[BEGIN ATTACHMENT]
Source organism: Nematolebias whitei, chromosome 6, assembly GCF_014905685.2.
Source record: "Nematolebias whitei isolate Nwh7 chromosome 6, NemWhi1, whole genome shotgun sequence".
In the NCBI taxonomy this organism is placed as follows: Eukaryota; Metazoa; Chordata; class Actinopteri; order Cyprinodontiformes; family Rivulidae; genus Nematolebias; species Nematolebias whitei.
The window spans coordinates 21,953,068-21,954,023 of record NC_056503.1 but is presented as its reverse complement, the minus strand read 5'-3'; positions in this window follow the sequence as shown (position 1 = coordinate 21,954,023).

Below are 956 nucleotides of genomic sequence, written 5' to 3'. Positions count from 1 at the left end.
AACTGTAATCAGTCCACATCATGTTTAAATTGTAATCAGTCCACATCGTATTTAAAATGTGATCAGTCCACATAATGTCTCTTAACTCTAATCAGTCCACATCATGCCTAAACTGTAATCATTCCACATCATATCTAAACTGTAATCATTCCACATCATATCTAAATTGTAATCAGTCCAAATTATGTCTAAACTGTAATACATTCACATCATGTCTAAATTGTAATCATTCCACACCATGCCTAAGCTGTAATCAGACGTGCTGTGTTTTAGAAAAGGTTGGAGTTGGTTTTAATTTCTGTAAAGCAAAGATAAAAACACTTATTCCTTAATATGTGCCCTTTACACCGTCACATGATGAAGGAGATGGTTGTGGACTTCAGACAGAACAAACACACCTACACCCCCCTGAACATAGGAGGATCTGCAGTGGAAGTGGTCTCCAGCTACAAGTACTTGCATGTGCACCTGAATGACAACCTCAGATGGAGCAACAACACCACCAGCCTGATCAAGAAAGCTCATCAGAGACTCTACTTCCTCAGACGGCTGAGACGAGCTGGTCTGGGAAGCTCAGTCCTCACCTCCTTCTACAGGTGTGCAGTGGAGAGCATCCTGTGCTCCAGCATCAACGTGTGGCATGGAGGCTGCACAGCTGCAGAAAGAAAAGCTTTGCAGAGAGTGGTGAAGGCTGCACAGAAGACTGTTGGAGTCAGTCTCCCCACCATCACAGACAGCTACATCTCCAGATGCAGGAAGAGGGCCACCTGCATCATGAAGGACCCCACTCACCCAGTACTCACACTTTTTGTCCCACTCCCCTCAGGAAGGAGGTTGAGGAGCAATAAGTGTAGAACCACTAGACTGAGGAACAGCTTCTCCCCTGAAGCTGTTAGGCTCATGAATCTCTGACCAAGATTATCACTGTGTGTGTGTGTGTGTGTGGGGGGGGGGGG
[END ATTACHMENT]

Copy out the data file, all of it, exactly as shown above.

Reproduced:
Source organism: Nematolebias whitei, chromosome 6, assembly GCF_014905685.2.
Source record: "Nematolebias whitei isolate Nwh7 chromosome 6, NemWhi1, whole genome shotgun sequence".
In the NCBI taxonomy this organism is placed as follows: Eukaryota; Metazoa; Chordata; class Actinopteri; order Cyprinodontiformes; family Rivulidae; genus Nematolebias; species Nematolebias whitei.
The window spans coordinates 21,953,068-21,954,023 of record NC_056503.1 but is presented as its reverse complement, the minus strand read 5'-3'; positions in this window follow the sequence as shown (position 1 = coordinate 21,954,023).

Below are 956 nucleotides of genomic sequence, written 5' to 3'. Positions count from 1 at the left end.
AACTGTAATCAGTCCACATCATGTTTAAATTGTAATCAGTCCACATCGTATTTAAAATGTGATCAGTCCACATAATGTCTCTTAACTCTAATCAGTCCACATCATGCCTAAACTGTAATCATTCCACATCATATCTAAACTGTAATCATTCCACATCATATCTAAATTGTAATCAGTCCAAATTATGTCTAAACTGTAATACATTCACATCATGTCTAAATTGTAATCATTCCACACCATGCCTAAGCTGTAATCAGACGTGCTGTGTTTTAGAAAAGGTTGGAGTTGGTTTTAATTTCTGTAAAGCAAAGATAAAAACACTTATTCCTTAATATGTGCCCTTTACACCGTCACATGATGAAGGAGATGGTTGTGGACTTCAGACAGAACAAACACACCTACACCCCCCTGAACATAGGAGGATCTGCAGTGGAAGTGGTCTCCAGCTACAAGTACTTGCATGTGCACCTGAATGACAACCTCAGATGGAGCAACAACACCACCAGCCTGATCAAGAAAGCTCATCAGAGACTCTACTTCCTCAGACGGCTGAGACGAGCTGGTCTGGGAAGCTCAGTCCTCACCTCCTTCTACAGGTGTGCAGTGGAGAGCATCCTGTGCTCCAGCATCAACGTGTGGCATGGAGGCTGCACAGCTGCAGAAAGAAAAGCTTTGCAGAGAGTGGTGAAGGCTGCACAGAAGACTGTTGGAGTCAGTCTCCCCACCATCACAGACAGCTACATCTCCAGATGCAGGAAGAGGGCCACCTGCATCATGAAGGACCCCACTCACCCAGTACTCACACTTTTTGTCCCACTCCCCTCAGGAAGGAGGTTGAGGAGCAATAAGTGTAGAACCACTAGACTGAGGAACAGCTTCTCCCCTGAAGCTGTTAGGCTCATGAATCTCTGACCAAGATTATCACTGTGTGTGTGTGTGTGTGTGGGGGGGGGGGG